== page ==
When I first explained the concept of Airbnb to my mother, her reaction was "Why would you stay in a stranger’s house?" A friend gasped "What if the host is a kidnapper who will keep you in her basement forever?!"
Both diverse yet fair line of questioning. Forget the extreme scenarios, but hosts and guests can both be unpleasant or rude or worse of all...unhygienic.
Airbnb grappled with these and many other such dilemmas in their early years. What they had going for them was the growth in the sharing economy and people’s willingness to try new ways of doing the old things. Not to mention the price point. Airbnb was offering cheaper alternatives for the price conscious consumer. Their offering was appealing to families who usually need to take a suite or 2 rooms, and now could rent a full house for less or Millennials who crave unique experiences and are generally more "anti-establishment".
Soon it moved to promoting its "live like a local" experience and recently launched Airbnb Experiences and Airbnb for Business. The most recent statistics show that Airbnb now has over 2 million listings in over 190 countries. The company is worth an estimated 25.5 billion, based on the latest round of funding of 1.5 billion.
A new Consumer Reports survey shows that 70% of people who have used Airbnb or similar competitors chose it to save money, and more than 50% cited "unique accommodations" or "availability of kitchens" as relevant to their decision. 90% of those people rated their experience either "good" or "very good."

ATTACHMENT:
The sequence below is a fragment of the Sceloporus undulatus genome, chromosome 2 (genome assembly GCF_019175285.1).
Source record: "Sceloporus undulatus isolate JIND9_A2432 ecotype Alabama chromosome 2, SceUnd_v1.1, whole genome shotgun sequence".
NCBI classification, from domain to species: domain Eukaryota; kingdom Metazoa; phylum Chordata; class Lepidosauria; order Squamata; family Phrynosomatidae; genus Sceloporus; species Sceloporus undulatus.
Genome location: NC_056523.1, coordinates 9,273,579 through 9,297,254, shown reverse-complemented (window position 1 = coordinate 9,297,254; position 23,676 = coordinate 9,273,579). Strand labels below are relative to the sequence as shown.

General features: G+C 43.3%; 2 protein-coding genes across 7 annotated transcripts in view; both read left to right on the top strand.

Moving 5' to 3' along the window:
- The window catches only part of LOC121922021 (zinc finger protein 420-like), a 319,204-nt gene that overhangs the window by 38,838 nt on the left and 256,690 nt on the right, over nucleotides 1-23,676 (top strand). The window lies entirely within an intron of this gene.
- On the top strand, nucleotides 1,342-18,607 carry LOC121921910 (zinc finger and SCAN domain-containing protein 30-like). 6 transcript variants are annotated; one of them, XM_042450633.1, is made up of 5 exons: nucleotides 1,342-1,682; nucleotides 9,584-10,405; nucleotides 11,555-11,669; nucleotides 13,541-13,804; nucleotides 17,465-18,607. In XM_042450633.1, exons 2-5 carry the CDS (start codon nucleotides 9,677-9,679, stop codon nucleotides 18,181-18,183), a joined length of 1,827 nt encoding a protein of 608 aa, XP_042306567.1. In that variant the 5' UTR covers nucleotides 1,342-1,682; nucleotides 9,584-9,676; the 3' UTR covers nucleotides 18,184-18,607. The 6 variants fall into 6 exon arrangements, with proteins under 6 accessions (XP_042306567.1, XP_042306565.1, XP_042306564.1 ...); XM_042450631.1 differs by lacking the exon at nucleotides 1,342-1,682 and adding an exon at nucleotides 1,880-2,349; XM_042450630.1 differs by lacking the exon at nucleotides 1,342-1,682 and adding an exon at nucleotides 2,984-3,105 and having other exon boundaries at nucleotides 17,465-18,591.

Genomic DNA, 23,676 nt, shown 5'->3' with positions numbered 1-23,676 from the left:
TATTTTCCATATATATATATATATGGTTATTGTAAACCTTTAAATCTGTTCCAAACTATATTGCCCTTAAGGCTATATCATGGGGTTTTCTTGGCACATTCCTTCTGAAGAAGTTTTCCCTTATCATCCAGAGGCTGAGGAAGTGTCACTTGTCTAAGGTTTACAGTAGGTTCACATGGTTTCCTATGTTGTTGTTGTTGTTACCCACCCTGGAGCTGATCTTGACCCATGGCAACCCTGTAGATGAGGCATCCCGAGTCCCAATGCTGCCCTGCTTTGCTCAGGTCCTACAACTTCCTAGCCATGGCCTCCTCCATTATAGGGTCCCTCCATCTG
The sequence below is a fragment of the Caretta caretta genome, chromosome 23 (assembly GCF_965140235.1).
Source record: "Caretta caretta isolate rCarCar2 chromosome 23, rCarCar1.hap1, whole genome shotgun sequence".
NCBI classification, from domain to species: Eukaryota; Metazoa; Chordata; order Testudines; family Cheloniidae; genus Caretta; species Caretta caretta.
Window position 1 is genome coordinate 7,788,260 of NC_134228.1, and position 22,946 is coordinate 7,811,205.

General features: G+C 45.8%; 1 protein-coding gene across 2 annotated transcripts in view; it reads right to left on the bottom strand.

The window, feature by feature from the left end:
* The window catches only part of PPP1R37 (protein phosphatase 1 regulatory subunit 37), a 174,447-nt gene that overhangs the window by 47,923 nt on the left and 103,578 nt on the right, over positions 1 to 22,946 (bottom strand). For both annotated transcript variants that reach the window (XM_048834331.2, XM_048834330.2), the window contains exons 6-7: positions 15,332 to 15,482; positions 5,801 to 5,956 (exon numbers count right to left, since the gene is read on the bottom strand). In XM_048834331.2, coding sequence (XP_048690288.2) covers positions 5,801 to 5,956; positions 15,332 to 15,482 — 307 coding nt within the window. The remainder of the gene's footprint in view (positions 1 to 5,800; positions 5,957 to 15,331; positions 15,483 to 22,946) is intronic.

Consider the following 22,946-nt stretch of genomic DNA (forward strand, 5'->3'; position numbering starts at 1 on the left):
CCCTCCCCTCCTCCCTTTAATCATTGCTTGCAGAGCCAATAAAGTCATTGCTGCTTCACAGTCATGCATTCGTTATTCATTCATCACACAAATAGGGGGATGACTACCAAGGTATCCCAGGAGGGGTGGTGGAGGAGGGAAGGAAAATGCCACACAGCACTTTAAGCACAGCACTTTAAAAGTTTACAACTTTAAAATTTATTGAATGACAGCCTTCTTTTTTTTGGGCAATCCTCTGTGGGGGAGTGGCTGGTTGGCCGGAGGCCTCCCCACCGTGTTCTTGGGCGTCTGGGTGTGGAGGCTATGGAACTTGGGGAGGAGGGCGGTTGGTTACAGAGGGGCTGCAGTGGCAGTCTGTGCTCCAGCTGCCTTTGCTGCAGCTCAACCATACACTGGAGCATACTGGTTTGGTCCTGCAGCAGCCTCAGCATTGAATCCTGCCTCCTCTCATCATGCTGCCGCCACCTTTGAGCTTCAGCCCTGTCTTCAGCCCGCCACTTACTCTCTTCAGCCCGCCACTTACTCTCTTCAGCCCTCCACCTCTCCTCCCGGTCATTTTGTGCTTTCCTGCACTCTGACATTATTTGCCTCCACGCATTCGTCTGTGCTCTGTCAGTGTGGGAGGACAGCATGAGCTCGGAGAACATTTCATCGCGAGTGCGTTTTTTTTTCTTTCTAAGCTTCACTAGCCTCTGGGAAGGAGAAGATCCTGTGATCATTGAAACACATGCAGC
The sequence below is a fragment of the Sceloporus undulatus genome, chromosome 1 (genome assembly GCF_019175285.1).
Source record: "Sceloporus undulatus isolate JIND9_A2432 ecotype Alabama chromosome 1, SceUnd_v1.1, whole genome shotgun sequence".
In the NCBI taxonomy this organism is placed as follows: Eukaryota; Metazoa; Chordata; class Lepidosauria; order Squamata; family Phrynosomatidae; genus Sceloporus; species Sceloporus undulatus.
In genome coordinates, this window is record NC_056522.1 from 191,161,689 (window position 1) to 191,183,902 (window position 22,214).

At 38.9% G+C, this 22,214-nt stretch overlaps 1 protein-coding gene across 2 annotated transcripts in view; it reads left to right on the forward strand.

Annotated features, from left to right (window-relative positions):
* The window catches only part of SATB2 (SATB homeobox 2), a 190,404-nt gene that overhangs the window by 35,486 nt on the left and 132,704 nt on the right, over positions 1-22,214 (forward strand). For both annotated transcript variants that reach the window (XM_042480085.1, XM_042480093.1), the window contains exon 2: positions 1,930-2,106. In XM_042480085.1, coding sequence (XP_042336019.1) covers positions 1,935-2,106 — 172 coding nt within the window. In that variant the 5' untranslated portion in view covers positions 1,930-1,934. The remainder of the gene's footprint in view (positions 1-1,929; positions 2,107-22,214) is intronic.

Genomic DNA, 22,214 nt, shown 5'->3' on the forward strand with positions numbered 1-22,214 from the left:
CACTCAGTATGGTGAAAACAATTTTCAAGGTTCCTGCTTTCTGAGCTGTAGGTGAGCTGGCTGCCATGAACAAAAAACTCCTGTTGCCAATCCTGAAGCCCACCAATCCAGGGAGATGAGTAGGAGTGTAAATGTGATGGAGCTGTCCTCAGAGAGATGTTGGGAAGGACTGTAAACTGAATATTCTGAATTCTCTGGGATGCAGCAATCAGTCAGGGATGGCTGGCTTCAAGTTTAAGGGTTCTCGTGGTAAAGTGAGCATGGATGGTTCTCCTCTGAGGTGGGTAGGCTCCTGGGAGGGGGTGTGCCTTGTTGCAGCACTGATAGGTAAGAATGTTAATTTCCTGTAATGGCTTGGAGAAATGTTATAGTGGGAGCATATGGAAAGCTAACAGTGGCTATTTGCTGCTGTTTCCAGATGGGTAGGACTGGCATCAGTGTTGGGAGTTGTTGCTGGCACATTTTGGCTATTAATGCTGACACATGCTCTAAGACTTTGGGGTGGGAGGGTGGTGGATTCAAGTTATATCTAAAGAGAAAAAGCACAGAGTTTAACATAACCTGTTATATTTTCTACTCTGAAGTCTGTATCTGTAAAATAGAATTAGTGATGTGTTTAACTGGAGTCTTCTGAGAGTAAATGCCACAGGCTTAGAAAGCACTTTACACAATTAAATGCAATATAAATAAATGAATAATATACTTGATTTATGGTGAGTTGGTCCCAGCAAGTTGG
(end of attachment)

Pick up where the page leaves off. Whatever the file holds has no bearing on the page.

In a recent R3 survey, customer experience and engagement came up as the factor that will be most important in driving brand growth in the next 3-5 years. With Airbnb trying to lay claim on ‘experiences’, hotels need to fight harder to survive.
So how can hotels stake their claim on the throne? This Hotel vs. Airbnb war is being fought on two fronts.
Protecting the wall
1. While safety is an aspect that all travellers need and can be leveraged easily by hotels, these two target audiences are the ones that Airbnb would find most difficult to expand into:
The Business Traveller: Who requires end-to-end experience starting from flexible check-in time to uninterrupted Wi-Fi and privileges like gym, business centre and even a spa thrown in. Also, this group is a creature of habit and hungry for those loyalty programme points earned with business travel which goes towards the family holiday. This segment needs someone who they can reach 24/7 and who is 100% accountable for their experience. Airbnb hosts are proxies for the company and this is a pain point that is tough to relieve.
After the acquisition of Starwood, Marriott has become the world’s largest hotel chain with 30 hotel brands, 5,800 properties, 1.1 million rooms in more than 110 countries and with 85 million Loyalty Programme Members. This is a core strength that Airbnb will find difficult to replicate.
Hotels should look to re-hauling their loyalty programme to offer better financial benefits and highly personalised services.